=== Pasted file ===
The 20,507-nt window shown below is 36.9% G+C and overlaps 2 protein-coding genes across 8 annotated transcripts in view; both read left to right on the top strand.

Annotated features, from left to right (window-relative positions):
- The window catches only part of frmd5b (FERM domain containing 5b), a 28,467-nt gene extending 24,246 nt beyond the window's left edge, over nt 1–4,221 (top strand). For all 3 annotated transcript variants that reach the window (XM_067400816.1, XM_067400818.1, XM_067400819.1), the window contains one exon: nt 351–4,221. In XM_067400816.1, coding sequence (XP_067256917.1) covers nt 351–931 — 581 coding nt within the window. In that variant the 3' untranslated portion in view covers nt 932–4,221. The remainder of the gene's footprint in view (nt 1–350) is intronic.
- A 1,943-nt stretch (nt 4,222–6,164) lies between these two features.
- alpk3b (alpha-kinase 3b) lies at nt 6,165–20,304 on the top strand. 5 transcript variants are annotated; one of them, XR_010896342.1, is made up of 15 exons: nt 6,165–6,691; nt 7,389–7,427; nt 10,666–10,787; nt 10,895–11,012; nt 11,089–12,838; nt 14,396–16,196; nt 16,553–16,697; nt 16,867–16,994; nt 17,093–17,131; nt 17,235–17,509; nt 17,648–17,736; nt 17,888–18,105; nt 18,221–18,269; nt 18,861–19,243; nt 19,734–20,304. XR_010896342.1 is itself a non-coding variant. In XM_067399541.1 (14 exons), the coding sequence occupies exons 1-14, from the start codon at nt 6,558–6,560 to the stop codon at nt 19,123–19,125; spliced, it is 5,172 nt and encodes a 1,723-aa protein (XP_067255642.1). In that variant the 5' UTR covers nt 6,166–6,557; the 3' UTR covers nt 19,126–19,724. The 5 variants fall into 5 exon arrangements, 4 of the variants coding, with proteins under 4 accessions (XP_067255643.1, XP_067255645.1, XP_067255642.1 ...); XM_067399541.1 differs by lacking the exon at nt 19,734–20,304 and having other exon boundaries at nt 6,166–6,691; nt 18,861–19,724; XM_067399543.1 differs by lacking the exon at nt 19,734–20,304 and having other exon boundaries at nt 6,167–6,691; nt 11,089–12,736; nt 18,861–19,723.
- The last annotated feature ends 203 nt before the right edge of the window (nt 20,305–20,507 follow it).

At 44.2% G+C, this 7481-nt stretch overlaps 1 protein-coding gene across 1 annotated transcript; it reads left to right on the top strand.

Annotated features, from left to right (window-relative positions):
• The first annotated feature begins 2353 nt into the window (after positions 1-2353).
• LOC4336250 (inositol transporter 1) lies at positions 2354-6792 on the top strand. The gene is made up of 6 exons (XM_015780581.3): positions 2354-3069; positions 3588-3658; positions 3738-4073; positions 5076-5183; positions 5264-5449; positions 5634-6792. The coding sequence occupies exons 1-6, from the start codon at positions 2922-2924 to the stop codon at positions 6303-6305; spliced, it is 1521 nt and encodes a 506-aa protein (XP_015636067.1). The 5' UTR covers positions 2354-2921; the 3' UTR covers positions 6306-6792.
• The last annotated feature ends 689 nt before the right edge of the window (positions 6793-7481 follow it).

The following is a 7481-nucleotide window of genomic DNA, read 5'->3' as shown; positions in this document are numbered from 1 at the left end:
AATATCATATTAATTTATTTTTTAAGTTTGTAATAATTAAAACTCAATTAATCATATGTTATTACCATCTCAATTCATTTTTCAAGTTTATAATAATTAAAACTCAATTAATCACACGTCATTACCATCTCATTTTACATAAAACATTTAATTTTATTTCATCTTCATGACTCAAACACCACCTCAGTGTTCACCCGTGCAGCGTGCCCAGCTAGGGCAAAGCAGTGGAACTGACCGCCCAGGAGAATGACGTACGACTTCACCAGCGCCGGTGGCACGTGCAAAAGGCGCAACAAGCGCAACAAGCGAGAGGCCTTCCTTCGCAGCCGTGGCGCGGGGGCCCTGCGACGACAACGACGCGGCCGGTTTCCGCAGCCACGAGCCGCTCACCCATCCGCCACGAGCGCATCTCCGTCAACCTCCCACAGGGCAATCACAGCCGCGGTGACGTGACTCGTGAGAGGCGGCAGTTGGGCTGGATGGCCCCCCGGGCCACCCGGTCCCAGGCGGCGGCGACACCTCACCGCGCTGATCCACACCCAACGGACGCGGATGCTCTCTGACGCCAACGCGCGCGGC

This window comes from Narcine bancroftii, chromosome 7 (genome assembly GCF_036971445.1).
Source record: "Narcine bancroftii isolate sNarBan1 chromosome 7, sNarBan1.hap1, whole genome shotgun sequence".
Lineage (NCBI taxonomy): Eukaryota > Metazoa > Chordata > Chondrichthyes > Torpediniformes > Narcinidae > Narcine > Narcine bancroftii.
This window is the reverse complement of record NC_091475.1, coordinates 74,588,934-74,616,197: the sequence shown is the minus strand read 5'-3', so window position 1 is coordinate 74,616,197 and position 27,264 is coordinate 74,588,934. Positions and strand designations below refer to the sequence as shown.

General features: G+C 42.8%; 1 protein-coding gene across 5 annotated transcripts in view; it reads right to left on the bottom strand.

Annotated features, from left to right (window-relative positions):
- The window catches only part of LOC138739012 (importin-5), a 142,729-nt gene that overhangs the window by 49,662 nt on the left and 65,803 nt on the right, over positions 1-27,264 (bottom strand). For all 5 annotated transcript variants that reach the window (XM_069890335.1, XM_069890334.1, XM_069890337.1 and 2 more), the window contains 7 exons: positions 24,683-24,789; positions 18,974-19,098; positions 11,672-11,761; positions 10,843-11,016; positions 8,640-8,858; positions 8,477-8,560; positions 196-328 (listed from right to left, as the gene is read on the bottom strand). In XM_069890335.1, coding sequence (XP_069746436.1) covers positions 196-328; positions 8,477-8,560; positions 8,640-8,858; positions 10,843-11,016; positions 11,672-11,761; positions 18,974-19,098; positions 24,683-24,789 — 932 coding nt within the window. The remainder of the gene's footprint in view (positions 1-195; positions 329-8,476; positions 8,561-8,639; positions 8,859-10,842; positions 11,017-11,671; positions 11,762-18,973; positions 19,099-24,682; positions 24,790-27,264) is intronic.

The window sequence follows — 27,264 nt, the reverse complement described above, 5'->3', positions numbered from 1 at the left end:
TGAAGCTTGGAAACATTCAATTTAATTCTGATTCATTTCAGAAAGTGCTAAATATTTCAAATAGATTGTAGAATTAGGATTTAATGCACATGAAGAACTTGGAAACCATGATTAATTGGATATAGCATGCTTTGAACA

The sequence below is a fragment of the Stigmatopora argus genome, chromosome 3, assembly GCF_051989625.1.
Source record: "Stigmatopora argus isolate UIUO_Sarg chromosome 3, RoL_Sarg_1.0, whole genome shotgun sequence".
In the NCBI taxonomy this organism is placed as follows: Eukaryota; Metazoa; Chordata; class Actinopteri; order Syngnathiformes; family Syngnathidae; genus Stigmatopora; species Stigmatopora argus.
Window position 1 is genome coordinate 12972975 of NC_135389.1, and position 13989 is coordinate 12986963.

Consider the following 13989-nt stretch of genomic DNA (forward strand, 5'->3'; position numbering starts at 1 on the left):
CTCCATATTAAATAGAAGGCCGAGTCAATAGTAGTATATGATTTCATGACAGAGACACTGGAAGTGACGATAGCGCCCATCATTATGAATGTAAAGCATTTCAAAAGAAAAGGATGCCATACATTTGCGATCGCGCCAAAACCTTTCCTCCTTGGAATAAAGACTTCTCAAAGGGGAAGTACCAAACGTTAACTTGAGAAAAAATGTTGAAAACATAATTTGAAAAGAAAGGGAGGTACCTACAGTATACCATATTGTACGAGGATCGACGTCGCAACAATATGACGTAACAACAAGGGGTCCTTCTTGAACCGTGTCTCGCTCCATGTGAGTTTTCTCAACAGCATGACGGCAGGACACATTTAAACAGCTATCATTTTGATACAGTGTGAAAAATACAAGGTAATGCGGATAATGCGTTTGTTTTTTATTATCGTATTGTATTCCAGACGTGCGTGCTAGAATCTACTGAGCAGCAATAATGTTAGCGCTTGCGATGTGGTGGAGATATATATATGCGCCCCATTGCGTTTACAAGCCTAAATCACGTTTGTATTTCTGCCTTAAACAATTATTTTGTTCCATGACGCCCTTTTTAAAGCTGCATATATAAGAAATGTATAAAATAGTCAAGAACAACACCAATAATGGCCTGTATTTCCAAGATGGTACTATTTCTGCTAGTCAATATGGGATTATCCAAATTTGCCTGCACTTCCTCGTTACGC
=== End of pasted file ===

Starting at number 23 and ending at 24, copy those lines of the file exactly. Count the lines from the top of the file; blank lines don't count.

The sequence below is a fragment of the Stigmatopora argus genome, chromosome 3, assembly GCF_051989625.1.
Source record: "Stigmatopora argus isolate UIUO_Sarg chromosome 3, RoL_Sarg_1.0, whole genome shotgun sequence".